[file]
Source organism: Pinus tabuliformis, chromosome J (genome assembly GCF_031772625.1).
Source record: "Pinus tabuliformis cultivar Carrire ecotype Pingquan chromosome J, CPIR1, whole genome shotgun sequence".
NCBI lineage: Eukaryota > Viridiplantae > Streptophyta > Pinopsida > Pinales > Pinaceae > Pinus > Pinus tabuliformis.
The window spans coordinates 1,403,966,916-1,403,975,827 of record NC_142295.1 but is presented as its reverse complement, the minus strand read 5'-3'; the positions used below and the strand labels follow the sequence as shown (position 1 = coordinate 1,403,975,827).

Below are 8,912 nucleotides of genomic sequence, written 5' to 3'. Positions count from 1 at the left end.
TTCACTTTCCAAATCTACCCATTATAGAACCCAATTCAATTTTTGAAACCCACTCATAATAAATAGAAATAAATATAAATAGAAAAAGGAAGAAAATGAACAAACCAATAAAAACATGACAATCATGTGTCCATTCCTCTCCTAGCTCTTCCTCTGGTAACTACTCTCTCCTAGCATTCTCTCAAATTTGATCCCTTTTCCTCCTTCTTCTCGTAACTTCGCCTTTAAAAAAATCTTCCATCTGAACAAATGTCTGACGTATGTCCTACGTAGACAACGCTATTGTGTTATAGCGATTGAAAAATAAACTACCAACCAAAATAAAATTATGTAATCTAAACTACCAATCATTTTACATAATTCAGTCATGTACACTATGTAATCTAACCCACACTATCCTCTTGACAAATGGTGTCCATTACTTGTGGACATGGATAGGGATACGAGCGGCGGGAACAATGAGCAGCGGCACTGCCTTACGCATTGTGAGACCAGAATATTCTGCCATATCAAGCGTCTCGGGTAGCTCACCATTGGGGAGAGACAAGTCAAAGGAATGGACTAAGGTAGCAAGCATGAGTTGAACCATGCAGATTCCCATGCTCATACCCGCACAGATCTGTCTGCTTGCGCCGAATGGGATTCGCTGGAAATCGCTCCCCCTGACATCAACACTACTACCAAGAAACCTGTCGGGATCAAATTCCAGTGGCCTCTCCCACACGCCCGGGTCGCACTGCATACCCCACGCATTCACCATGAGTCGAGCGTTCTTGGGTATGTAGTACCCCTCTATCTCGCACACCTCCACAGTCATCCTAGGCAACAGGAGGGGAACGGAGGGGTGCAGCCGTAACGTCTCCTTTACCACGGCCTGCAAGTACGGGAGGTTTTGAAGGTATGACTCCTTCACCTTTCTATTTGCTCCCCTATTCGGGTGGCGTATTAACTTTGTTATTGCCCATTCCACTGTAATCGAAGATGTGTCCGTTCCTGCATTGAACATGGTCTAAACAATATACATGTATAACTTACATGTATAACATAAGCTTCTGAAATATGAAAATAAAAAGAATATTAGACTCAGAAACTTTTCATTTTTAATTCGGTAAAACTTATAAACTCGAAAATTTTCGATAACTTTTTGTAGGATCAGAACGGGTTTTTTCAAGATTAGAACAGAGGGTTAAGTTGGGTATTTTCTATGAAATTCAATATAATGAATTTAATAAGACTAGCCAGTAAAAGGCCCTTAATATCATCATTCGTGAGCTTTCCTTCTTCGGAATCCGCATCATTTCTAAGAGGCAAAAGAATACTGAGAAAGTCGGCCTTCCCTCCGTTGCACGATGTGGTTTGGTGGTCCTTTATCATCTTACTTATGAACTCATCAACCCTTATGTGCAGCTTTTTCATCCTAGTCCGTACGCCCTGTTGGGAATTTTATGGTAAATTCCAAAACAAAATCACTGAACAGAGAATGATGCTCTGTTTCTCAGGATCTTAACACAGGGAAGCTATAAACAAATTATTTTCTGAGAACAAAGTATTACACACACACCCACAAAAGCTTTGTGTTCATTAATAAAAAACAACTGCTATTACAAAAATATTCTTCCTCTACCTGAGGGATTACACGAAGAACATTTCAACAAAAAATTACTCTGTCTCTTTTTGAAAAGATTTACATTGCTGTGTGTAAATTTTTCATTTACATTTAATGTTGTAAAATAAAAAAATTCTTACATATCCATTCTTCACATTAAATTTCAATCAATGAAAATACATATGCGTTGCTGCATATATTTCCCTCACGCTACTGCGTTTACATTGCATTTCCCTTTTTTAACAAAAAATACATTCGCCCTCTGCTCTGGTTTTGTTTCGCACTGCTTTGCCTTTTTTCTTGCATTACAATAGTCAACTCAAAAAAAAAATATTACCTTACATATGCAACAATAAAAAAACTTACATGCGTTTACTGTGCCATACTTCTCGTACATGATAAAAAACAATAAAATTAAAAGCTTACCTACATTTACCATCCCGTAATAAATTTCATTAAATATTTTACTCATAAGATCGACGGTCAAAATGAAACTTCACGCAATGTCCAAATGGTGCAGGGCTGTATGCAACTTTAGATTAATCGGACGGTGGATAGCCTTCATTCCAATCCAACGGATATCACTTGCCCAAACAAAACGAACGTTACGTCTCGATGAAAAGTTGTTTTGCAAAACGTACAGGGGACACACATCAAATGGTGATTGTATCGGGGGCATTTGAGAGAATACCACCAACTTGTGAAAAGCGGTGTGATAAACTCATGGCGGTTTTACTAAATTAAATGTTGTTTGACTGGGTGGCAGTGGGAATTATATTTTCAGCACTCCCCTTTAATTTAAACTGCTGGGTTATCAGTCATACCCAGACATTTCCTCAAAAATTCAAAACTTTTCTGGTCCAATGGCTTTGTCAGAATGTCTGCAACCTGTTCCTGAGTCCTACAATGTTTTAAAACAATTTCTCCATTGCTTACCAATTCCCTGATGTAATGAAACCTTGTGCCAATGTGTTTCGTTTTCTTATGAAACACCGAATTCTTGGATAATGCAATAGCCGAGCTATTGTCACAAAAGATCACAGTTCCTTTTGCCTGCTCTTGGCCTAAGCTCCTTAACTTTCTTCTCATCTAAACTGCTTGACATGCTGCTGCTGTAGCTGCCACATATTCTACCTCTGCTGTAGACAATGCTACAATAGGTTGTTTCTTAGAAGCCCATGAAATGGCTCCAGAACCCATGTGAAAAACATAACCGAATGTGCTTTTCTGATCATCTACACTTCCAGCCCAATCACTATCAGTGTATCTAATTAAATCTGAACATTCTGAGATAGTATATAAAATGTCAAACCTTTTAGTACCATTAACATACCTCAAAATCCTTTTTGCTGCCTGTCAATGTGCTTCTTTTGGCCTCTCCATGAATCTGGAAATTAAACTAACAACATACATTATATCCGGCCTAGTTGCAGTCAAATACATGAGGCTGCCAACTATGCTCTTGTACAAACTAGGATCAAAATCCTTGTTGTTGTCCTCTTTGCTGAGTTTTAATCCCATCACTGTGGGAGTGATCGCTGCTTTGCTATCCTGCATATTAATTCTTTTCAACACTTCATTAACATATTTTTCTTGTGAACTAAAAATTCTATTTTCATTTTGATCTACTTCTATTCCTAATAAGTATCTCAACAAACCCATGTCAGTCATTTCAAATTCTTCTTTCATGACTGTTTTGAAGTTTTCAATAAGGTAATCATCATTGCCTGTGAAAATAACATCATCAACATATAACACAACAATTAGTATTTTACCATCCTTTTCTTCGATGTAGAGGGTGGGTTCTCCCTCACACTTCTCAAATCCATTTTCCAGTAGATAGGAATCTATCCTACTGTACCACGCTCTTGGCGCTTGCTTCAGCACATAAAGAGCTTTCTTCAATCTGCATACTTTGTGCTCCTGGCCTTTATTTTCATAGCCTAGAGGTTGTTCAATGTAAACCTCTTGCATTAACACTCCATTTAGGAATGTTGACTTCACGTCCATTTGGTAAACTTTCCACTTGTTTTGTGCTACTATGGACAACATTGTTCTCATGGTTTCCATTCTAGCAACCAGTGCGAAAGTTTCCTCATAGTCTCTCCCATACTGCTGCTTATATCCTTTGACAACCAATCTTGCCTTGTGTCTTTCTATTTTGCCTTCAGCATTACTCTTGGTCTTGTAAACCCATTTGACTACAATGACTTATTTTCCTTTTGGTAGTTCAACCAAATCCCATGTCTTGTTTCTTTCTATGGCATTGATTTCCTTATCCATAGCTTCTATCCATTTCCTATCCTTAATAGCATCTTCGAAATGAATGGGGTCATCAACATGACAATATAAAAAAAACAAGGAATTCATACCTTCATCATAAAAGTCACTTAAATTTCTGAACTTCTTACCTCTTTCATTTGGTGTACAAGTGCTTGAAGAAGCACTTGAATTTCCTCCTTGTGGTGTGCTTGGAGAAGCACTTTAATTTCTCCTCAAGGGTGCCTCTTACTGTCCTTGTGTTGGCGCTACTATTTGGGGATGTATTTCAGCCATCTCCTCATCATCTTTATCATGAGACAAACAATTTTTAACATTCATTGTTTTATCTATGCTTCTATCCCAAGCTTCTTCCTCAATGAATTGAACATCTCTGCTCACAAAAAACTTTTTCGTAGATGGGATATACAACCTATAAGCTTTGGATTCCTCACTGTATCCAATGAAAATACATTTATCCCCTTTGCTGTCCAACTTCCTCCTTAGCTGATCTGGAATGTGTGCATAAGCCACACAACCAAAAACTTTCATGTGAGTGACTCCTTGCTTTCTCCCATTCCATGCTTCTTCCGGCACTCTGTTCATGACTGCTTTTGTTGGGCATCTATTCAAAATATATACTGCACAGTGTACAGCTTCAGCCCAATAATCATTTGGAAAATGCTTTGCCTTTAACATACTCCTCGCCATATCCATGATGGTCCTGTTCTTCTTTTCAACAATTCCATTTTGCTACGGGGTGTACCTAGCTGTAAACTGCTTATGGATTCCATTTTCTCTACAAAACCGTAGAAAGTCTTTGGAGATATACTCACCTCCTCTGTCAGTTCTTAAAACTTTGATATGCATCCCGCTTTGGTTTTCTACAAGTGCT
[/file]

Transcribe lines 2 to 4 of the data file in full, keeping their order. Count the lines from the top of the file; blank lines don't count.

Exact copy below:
Source record: "Pinus tabuliformis cultivar Carrire ecotype Pingquan chromosome J, CPIR1, whole genome shotgun sequence".
NCBI lineage: Eukaryota > Viridiplantae > Streptophyta > Pinopsida > Pinales > Pinaceae > Pinus > Pinus tabuliformis.
The window spans coordinates 1,403,966,916-1,403,975,827 of record NC_142295.1 but is presented as its reverse complement, the minus strand read 5'-3'; the positions used below and the strand labels follow the sequence as shown (position 1 = coordinate 1,403,975,827).